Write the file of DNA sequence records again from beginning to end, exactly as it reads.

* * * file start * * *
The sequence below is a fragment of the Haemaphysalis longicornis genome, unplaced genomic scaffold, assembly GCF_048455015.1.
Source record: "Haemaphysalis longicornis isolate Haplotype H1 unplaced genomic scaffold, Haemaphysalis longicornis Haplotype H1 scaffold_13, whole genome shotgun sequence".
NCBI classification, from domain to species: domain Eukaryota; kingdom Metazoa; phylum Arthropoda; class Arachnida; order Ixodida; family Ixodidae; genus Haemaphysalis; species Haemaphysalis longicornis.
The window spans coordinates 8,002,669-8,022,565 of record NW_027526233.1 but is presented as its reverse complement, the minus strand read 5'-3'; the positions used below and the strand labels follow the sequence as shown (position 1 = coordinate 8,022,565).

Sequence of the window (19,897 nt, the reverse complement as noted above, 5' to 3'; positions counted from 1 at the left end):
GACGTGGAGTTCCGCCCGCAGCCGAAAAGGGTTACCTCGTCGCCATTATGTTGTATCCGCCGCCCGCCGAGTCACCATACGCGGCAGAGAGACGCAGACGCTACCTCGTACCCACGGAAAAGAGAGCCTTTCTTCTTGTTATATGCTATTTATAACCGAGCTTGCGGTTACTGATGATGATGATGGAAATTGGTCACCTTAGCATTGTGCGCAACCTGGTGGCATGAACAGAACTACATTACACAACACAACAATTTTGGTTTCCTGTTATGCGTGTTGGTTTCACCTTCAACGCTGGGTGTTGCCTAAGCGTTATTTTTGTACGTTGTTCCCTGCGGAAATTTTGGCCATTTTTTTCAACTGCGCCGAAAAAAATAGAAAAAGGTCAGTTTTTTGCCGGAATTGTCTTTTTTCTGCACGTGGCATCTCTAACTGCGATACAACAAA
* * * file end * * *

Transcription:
The sequence below is a fragment of the Haemaphysalis longicornis genome, unplaced genomic scaffold, assembly GCF_048455015.1.
Source record: "Haemaphysalis longicornis isolate Haplotype H1 unplaced genomic scaffold, Haemaphysalis longicornis Haplotype H1 scaffold_13, whole genome shotgun sequence".
NCBI classification, from domain to species: domain Eukaryota; kingdom Metazoa; phylum Arthropoda; class Arachnida; order Ixodida; family Ixodidae; genus Haemaphysalis; species Haemaphysalis longicornis.
The window spans coordinates 8,002,669-8,022,565 of record NW_027526233.1 but is presented as its reverse complement, the minus strand read 5'-3'; the positions used below and the strand labels follow the sequence as shown (position 1 = coordinate 8,022,565).

Sequence of the window (19,897 nt, the reverse complement as noted above, 5' to 3'; positions counted from 1 at the left end):
GACGTGGAGTTCCGCCCGCAGCCGAAAAGGGTTACCTCGTCGCCATTATGTTGTATCCGCCGCCCGCCGAGTCACCATACGCGGCAGAGAGACGCAGACGCTACCTCGTACCCACGGAAAAGAGAGCCTTTCTTCTTGTTATATGCTATTTATAACCGAGCTTGCGGTTACTGATGATGATGATGGAAATTGGTCACCTTAGCATTGTGCGCAACCTGGTGGCATGAACAGAACTACATTACACAACACAACAATTTTGGTTTCCTGTTATGCGTGTTGGTTTCACCTTCAACGCTGGGTGTTGCCTAAGCGTTATTTTTGTACGTTGTTCCCTGCGGAAATTTTGGCCATTTTTTTCAACTGCGCCGAAAAAAATAGAAAAAGGTCAGTTTTTTGCCGGAATTGTCTTTTTTCTGCACGTGGCATCTCTAACTGCGATACAACAAA